An Oron Pictures release
Harry Belafonte & David V. Picker present
DISTRIBUTION COMPANY
NAME
CREDITED AS
CREDIT
DIRECTORS
1st asst dir
1st asst dir
2d asst dir
Addl 2d asst dir
DGA trainee
PRODUCERS
Assoc prod
WRITERS
Story
PHOTOGRAPHY
Dir of photog
1st asst cam
2d asst cam
Addl cam op
Addl cam op
Addl cam op
Cam trainee
Still photog
Still photog
Addl still photog
Steadicam op
Gaffer
Best boy
Key grip
2d grip
2d grip
Addl grip
Addl grip
Lighting dir
Multimedia photog
Still unit coord
Bronx documentary footage
Lighting and grip equip
ART DIRECTORS
Art dir
Art dept prod asst
FILM EDITORS
Film ed
Co-editor
Spec video ed
Addl ed
Asst ed
Asst ed
Apprentice ed
Apprentice ed
SET DECORATORS
Set dresser
Set dresser
Set dresser
Set dresser
Set dresser
Set dresser
Prop master
Asst prop master
Addl prop person
Scenic artist chargeman
Scenic artist
Scenic artist
Scenic artist
Scenic artist
Scenic artist
Scenic artist
Scenic artist
Const foreman
Head const grip
Carpenter
Carpenter
Carpenter
Const grip
Const grip
Shop mgr
COSTUMES
Cost des
Addl cost
Asst cost des
Ward supv
Ward supv
MUSIC
Mus prod
Mus prod
Supv mus ed
Orig dramatic score
Mus ed
1st asst mus ed
Asst mus ed
Asst mus ed
Asst mus ed
Asst mus ed
Asst mus ed
Mus contractor
Mus rec eng
Motion picture music eng
Motion picture music eng
Mus assoc
Mus consultant
Music Loft mgr
Mus prod asst
SOUND
Supv sd ed
Sd mixer
Sd ed
Sd ed
Asst sd ed
Asst sd ed
Asst sd ed
Asst sd ed
Asst sd ed
ADR asst ed
Apprentice sd ed
Apprentice sd ed
Apprentice sd ed
Apprentice sd ed
Re-rec eng
Re-rec mixer
Audio tech
Dolby consultant
VISUAL EFFECTS
Opening montage & titles des
Spec eff
DANCE
Choreog
Asst choreog
Dance studio mgr
New York City Breakers dances staged by
Magnificent Force dances staged by
MAKEUP
Hairstylist
PRODUCTION MISC
Casting
Casting
Prod assoc
Scr supv
Prof office coord
Prod office coord
Asst prod office coord
Prod secy
Prod accountant
Prod accountant
Post-prod accountant
Asst prod accountant
Asst prod accountant
Post-prod supv
Post-prod consultant
Multimedia tech supv
Mutimedia des
Asst des
Multimedia prod coord
Multimedia programming des
Multimedia projectionist
Asst to Mr. Lathan
Secy to Mr. Belafonte
Rock Steady crew managed by
Rock Steady crew managed by
Dialog coach
Extra casting
Casting asst
Casting asst
Transportation capt
Foreign pub
Graffiti consultant
Graffiti consultant
(Lonny Wood)
Prod asst
Prod asst
Prod asst
Prod asst
Prod asst
Prod asst
Prod asst
Prod asst
Loc asst
Loc asst
Loc asst
Loc asst
Post prod facilities
STAND INS
Stunt coord
Stunt player
Stunt police officer
Stunt player
Stunt player
Stunt player
Stunt player
COLOR PERSONNEL
Col by
SOURCES
SONGS
"Frantic Situation" and D.J. Mixes, courtesy of Tommy Boy Records
"Beat Street Breakdown" and "Santa's Rap," courtesy of Sugar Hill Records
D.J. Mixes, courtesy of Streetwise Records.
DETAILS
Release Date:
8 June 1984
Premiere Information:
Los Angeles and New York openings: 8 June 1984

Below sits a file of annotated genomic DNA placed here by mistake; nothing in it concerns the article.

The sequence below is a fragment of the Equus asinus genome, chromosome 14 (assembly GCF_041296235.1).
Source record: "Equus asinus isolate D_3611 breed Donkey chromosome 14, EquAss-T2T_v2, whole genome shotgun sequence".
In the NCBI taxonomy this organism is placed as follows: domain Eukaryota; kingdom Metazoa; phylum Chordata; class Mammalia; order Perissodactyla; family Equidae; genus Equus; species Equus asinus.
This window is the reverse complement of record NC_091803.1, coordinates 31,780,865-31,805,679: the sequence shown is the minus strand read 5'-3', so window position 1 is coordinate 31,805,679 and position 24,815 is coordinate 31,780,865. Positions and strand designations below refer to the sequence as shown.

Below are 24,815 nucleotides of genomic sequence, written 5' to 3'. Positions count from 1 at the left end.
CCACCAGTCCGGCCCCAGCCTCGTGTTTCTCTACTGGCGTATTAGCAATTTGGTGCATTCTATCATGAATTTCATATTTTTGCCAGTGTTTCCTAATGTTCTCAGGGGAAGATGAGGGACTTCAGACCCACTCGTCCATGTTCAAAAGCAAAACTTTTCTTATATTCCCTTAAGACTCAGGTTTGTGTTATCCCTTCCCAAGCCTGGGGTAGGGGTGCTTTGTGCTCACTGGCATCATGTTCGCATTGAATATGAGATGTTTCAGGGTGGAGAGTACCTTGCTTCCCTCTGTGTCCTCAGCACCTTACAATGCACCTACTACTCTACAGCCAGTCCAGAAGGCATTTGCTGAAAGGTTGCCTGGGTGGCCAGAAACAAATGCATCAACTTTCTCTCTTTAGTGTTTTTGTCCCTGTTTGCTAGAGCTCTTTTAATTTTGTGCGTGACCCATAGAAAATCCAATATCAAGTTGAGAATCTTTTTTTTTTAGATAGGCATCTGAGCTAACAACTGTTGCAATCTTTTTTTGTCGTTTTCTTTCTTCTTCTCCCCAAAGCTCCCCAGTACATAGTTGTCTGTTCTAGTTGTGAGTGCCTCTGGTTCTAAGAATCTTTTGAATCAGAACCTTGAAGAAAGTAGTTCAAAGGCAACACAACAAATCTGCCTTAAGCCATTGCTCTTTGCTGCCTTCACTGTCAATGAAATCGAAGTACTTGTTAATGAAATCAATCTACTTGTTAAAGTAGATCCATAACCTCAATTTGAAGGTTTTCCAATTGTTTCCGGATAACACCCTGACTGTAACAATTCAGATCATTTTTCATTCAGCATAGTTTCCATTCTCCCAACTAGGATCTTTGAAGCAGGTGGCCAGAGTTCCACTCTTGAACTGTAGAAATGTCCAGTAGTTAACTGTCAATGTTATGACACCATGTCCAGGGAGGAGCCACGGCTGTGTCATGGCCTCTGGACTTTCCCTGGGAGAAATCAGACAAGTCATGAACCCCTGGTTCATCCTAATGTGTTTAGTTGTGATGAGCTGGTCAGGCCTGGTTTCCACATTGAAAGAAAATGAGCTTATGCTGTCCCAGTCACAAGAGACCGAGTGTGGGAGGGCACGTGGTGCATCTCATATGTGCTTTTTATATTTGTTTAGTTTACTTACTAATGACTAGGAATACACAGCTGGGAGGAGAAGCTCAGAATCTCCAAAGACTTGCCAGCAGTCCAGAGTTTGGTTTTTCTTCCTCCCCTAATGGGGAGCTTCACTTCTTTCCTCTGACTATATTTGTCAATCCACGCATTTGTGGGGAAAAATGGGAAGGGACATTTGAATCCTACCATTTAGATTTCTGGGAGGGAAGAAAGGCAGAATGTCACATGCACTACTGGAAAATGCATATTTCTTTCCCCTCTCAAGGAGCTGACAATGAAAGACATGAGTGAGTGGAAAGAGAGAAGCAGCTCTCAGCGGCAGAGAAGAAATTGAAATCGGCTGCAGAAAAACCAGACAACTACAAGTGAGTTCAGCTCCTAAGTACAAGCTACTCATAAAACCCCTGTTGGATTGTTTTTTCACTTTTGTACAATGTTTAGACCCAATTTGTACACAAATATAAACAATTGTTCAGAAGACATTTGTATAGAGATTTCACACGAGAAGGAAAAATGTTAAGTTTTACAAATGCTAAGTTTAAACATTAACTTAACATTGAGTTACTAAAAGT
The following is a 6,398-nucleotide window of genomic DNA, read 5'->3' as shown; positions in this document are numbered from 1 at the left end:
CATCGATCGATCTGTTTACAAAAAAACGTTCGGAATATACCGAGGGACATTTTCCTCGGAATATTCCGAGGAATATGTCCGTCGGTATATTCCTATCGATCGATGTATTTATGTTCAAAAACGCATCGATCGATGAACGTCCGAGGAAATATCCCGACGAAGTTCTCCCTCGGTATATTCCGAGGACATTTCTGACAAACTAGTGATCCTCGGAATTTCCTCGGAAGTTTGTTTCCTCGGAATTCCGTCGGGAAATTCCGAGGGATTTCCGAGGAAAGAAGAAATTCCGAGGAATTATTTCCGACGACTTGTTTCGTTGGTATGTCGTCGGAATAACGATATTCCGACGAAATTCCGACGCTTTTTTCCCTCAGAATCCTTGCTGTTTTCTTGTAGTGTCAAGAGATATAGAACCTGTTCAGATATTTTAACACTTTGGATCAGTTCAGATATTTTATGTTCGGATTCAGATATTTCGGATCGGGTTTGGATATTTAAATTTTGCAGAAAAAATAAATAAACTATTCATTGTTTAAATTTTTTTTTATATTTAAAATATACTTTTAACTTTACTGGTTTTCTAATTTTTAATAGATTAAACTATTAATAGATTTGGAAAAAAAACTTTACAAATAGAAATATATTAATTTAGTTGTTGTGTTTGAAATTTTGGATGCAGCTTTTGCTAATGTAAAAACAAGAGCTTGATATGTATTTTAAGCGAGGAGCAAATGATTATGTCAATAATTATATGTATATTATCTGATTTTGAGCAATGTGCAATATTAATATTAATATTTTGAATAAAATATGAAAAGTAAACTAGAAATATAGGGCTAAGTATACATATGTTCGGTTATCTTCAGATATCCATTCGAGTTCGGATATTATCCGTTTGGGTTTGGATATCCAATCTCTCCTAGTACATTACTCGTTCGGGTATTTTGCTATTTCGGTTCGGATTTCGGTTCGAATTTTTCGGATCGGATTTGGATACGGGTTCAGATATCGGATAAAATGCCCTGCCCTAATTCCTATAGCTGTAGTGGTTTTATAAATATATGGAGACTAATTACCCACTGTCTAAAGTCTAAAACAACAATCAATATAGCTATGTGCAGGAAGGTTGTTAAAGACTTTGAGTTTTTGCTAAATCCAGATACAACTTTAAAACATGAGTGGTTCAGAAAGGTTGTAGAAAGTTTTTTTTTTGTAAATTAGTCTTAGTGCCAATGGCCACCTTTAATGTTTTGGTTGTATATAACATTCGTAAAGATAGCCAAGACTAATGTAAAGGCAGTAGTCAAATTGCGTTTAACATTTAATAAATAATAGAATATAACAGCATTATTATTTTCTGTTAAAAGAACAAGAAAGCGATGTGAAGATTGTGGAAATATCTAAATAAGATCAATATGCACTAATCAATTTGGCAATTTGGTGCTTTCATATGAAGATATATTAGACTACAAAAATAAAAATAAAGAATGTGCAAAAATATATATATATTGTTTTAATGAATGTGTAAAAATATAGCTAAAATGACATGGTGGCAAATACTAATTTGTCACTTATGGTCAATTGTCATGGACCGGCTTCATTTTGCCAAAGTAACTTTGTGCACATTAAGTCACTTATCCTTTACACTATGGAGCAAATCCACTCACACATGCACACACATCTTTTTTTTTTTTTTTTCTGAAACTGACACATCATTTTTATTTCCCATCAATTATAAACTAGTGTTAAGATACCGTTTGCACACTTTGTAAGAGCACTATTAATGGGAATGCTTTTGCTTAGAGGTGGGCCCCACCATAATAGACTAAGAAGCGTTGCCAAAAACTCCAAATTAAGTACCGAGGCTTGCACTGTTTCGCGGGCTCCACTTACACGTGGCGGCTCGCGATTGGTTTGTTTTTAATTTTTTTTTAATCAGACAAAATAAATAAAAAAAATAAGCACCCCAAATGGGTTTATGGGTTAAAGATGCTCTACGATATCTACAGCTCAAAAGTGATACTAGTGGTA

Production Date:
12 December 1983--late-March 1984 in New York City
Copyright Claimant:
Orion Pictures Corporation
Copyright Date:
25 June 1984
Copyright Number:
PA214572
Physical Properties:
Sound
Dolby Stereo ® in Selected Theatres
Lenses
Camera and lenses by General Camera
Prints
DeLuxe®
Duration(in mins):
106
MPAA Rating:
PG
Country:
United States
Language:
English
PCA No:
27332
Passed by NBR:
No
SYNOPSIS

In the South Bronx, New York, hip-hop disc jockey Kenny “Double K” Kirkland heads out for the night with his friends, Ramon and Chollie, leaving behind his younger brother, Lee Kirkland. On the way to the house party they are hosting at an abandoned building, Ramon, and another graffiti artist, Luis, photograph the subway cars they tagged the previous night. The party draws a crowd, including the uninvited Lee and his dance crew, the Beat Street Breakers. However, Lee wins over the audience with his dance moves. Kenny spins records and introduces a trio from the neighborhood, called Us Girls. When Kenny, Ramon, and Chollie hear an odd noise, they discover a young man named Henry playing percussion on the buildings pipes in the building basement. Henry is looking for a conga player named Tito, but the boys tell him Tito left years earlier when the landlord burned the building for insurance. Later, Lee’s crew scuffles with a rival group, the Bronx Rockers, but Henry diffuses the situation. The next day, while Kenny and Lee’s mother, Cora Kirkland, cooks breakfast, she begs Kenny not to stay out so late because she already lost one son who was killed. Chollie arrives and informs Kenny that he has complimentary tickets to the Roxy, one of Manhattan’s most popular nightclubs. Meanwhile, Ramon’s father, Domingo, wants his son to stop desecrating subway cars, get a job, and marry Carmen, the young mother of his illegitimate baby. That night, at the Roxy, the Breakers and the Rockers square off on the dance floor. A pretty college student named Tracy catches Kenny’s eye, but she is most impressed by Lee’s dancing and she invites Lee ... +